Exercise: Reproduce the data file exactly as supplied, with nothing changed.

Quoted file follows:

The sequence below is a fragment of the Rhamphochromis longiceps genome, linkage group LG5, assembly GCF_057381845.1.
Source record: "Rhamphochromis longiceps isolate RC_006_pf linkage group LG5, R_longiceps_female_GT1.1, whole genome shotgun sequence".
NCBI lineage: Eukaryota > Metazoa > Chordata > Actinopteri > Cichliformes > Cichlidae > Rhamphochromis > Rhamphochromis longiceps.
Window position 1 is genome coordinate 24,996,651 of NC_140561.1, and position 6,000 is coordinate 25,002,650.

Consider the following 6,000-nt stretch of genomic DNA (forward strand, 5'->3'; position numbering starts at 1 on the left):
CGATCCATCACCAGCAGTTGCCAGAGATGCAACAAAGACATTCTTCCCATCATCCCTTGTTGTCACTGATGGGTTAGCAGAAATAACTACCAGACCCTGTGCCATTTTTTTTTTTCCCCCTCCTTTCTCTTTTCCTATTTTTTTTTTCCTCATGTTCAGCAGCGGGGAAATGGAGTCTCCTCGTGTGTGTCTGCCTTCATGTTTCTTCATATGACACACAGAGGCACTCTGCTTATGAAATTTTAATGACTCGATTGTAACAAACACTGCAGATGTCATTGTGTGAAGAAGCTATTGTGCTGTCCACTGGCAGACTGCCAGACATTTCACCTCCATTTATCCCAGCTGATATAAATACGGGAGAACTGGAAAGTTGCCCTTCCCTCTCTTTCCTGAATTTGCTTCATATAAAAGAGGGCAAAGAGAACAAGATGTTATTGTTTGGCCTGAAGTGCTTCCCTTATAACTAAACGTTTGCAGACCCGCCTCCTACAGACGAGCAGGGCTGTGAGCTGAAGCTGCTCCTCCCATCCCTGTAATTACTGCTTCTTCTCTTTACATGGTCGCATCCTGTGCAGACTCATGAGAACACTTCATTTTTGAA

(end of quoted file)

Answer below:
The sequence below is a fragment of the Rhamphochromis longiceps genome, linkage group LG5, assembly GCF_057381845.1.
Source record: "Rhamphochromis longiceps isolate RC_006_pf linkage group LG5, R_longiceps_female_GT1.1, whole genome shotgun sequence".
NCBI lineage: Eukaryota > Metazoa > Chordata > Actinopteri > Cichliformes > Cichlidae > Rhamphochromis > Rhamphochromis longiceps.
Window position 1 is genome coordinate 24,996,651 of NC_140561.1, and position 6,000 is coordinate 25,002,650.

Consider the following 6,000-nt stretch of genomic DNA (forward strand, 5'->3'; position numbering starts at 1 on the left):
CGATCCATCACCAGCAGTTGCCAGAGATGCAACAAAGACATTCTTCCCATCATCCCTTGTTGTCACTGATGGGTTAGCAGAAATAACTACCAGACCCTGTGCCATTTTTTTTTTTCCCCCTCCTTTCTCTTTTCCTATTTTTTTTTTCCTCATGTTCAGCAGCGGGGAAATGGAGTCTCCTCGTGTGTGTCTGCCTTCATGTTTCTTCATATGACACACAGAGGCACTCTGCTTATGAAATTTTAATGACTCGATTGTAACAAACACTGCAGATGTCATTGTGTGAAGAAGCTATTGTGCTGTCCACTGGCAGACTGCCAGACATTTCACCTCCATTTATCCCAGCTGATATAAATACGGGAGAACTGGAAAGTTGCCCTTCCCTCTCTTTCCTGAATTTGCTTCATATAAAAGAGGGCAAAGAGAACAAGATGTTATTGTTTGGCCTGAAGTGCTTCCCTTATAACTAAACGTTTGCAGACCCGCCTCCTACAGACGAGCAGGGCTGTGAGCTGAAGCTGCTCCTCCCATCCCTGTAATTACTGCTTCTTCTCTTTACATGGTCGCATCCTGTGCAGACTCATGAGAACACTTCATTTTTGAA